The new system -- developed by Stephen Wolfram, a British award-winning physicist -- is a global store of information that promises to answer all sorts of questions as it understands, and it responds to ordinary language in the same way a person does.
While search engines like Google, find things that already exist on the Internet -- like web sites, photos, videos, blogs, news -- Wolfram Alpha answers questions, often by doing complex, and new computations.
In a demo video (shown on the next page), the question 'how high is Mount Everest?' is asked and Wolfram Alpha responds with a neat page of related information -- all properly sourced -- such as geographical location and nearby towns, and other mountains, complete with graphs and charts. Type in 10 flips for four heads and it will guess that you need to know the probability of coin-tossing. Or you can ask things like 'what was the weather like in London on the day John F. Kennedy was assassinated?' and it will cross-check and provide the answer.
It will understand what you are talking about, Wolfram said. We are just at the beginning. I think we've got a reasonable start on 90 per cent of the shelves in a typical reference library.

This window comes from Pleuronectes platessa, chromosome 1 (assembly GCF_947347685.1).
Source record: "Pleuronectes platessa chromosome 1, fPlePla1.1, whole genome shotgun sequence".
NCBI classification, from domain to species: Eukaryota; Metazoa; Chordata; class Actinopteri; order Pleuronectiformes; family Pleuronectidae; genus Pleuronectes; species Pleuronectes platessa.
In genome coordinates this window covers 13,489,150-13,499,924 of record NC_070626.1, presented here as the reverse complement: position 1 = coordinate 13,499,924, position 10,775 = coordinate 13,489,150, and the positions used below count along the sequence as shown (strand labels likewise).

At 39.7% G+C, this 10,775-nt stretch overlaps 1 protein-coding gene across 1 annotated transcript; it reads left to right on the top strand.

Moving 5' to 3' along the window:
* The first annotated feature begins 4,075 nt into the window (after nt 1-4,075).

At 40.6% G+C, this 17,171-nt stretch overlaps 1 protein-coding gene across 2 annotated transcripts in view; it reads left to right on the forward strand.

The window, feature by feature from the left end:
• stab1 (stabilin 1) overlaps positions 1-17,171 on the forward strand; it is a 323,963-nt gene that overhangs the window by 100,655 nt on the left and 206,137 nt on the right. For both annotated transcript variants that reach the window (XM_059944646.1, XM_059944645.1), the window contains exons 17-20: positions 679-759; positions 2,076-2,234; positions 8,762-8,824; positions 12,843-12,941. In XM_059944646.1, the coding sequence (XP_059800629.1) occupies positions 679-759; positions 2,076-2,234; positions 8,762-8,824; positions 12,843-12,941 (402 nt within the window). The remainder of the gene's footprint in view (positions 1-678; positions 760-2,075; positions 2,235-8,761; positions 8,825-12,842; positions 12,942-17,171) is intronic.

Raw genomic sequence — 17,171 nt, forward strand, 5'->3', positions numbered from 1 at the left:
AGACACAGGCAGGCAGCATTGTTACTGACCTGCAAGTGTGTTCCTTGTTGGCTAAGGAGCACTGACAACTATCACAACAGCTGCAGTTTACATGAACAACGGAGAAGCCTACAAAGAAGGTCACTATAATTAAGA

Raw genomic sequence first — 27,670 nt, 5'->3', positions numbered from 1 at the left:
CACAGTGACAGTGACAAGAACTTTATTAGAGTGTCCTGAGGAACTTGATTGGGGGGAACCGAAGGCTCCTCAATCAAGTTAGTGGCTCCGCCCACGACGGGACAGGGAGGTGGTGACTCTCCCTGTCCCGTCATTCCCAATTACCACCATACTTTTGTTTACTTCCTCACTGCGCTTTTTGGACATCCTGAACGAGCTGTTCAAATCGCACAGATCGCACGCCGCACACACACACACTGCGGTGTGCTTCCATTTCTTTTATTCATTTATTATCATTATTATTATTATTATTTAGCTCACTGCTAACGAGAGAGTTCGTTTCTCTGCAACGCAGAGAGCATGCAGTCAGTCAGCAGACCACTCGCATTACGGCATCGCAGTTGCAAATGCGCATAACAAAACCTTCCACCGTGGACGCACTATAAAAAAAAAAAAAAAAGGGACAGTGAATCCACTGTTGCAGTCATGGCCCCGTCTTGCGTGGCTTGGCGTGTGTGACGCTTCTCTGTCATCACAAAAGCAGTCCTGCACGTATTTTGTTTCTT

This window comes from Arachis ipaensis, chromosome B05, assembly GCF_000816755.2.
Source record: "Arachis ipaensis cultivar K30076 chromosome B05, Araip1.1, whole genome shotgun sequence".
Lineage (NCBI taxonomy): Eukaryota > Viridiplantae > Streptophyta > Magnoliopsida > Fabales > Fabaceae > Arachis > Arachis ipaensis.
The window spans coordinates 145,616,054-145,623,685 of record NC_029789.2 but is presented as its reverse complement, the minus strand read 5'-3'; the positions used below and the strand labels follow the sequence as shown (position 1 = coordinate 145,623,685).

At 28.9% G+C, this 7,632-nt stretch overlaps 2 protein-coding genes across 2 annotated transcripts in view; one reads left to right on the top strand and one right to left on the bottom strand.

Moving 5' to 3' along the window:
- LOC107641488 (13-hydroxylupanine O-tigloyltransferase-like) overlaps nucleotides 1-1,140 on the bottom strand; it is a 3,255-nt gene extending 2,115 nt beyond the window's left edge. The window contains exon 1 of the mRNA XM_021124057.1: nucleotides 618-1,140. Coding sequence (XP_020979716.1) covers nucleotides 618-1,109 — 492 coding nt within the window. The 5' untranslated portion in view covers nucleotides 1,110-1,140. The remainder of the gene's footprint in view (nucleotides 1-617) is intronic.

Wolfram, 49, explained that the service is built on four basic pillars: a massive amount of data, which his company has collected from various sources; a computational engine built on top of Mathematica, one of Wolfram’s prior inventions; a system for understanding queries; and technology to display results in interesting ways.
So far, the site is accessible only to some program developers but is scheduled to be available to the public later this month. No official date has been confirmed.
Jonathan Zittrain, a law professor at Harvard and the co-founder of the Berkman Center for Internet and Society, who organized Wolfram’s talk, described the new service as a powerful “computable almanac.”
“It aspires to the depth and breadth of a traditional almanac,” Mr. Zittrain said. “And it allows people to juxtapose data, to take a set of facts and relate them to other facts in new ways. You can compare population trends to the amount of fish consumed and correlate it to mortality rate.”
Although Google's new public data search service is impressive, however, it only compares data from public sources like the Census Bureau and the Bureau of Labor Statistics, while Wolfram Alpha has a more robust library of data.
In essence, Wolfram Alpha is not a typical Web search engine, therefore not a Google Killer as some might say, but it can be considered to be more like a giant encyclopedia of statistics and facts. If anything, the site posses more of a threat to sites like Wikipedia, where doubts are cast on the validity of the information as anyone can serve as a contributor.
Below is a preview of Wolfram Alpha presented by Stephen Wolfram:
On the net:
Follow Stephen Wolfram’s blog for updates on the release of Wolfram Alpha: